Eurozone unemployment hit a record 11.6 per cent in September, according to the latest grim figures from the EU Statistics Office.
Eurostat said today that 18.49 million people were out of work in the 17-member eurozone - and it's closer to 25 million across the whole EU.
That means another 146,000 Europeans lost their jobs in a single month as the continent's leaders stick doggedly to a sweeping attack on the public sector under the guise of "austerity" to reduce debt.
Five eurozone countries - Greece, Spain, Italy, Portugal and Cyprus - are already in recession and the bloc as a whole expects to be in recession by November.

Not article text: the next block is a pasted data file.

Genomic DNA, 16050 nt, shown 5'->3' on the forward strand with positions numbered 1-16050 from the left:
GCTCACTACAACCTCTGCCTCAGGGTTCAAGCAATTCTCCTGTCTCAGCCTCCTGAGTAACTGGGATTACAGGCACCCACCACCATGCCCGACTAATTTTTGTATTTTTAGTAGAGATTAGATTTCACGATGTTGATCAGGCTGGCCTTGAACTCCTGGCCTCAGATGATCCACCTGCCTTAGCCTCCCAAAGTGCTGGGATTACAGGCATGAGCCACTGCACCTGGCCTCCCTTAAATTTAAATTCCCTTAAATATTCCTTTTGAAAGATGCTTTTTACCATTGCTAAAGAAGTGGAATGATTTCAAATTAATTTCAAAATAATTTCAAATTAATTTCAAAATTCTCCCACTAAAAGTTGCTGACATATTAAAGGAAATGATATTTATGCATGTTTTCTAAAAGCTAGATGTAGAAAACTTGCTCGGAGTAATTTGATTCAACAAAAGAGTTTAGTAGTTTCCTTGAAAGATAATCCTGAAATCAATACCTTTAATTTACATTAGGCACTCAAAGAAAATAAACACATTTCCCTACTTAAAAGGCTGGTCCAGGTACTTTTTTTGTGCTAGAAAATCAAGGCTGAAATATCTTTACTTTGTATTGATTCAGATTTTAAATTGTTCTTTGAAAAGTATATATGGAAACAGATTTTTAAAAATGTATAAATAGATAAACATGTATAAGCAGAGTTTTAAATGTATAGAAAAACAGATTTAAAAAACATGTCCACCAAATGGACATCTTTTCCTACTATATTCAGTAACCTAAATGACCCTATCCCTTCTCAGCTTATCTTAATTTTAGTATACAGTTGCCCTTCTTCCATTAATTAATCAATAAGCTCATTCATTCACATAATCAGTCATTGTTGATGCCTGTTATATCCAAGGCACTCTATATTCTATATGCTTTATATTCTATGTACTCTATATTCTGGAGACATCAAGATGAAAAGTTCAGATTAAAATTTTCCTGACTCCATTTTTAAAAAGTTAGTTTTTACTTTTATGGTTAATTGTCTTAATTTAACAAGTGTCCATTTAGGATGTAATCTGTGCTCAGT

Unemployment was highest in Spain and Greece, at 25.8 and 25.1 per cent, and lowest in Austria at 4.4 per cent.
The European Trade Union Confederation has called for a continent-wide day of action against austerity on November 14,
Unions in Italy, Greece, Spain and Portugal have indicated that they will hold strikes on the day.
The attack on spending and welfare was "dragging Europe down into economic stagnation and recession, resulting in stunted growth and increased unemployment," Italian trade union federation CGIL stated.
But it stopped short of rejecting the EU, calling for a "European social pact."
But the European Central Bank said there were some positives, such as a 0.1 per cent drop in inflation. Central Bank president Mario Draghi told Der Spiegel last week that inflation was a deeply personal issue for him as it was why his family's assets had reduced in value in the 1980s.